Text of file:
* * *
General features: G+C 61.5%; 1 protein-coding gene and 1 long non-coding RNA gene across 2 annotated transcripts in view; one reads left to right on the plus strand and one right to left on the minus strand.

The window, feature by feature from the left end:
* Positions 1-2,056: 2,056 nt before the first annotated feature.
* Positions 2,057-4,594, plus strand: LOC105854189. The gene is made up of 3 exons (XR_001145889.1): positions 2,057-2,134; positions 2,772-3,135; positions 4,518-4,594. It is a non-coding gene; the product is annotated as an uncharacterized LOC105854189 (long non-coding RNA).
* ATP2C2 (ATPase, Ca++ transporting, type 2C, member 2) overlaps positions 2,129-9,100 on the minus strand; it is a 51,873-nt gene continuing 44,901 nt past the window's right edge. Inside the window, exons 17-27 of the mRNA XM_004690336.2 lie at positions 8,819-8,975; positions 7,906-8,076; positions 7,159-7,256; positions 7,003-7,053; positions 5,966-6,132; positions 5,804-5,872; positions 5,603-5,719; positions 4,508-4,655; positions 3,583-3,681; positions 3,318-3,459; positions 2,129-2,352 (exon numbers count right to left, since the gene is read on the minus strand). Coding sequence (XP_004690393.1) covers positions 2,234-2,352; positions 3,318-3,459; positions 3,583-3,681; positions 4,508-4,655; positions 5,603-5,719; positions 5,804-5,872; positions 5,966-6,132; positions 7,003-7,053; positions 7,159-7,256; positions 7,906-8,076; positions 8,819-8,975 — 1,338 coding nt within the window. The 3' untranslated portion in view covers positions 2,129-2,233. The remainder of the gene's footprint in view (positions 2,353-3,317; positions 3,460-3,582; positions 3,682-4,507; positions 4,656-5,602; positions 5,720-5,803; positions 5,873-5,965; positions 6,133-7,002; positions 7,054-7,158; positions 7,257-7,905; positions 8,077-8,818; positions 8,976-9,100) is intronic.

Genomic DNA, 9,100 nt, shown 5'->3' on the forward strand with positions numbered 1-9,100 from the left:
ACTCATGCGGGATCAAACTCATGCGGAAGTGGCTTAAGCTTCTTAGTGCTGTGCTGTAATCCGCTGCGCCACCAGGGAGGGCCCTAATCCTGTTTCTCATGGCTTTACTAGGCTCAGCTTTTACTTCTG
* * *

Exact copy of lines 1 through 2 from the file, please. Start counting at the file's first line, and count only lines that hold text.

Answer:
General features: G+C 61.5%; 1 protein-coding gene and 1 long non-coding RNA gene across 2 annotated transcripts in view; one reads left to right on the plus strand and one right to left on the minus strand.

The window, feature by feature from the left end: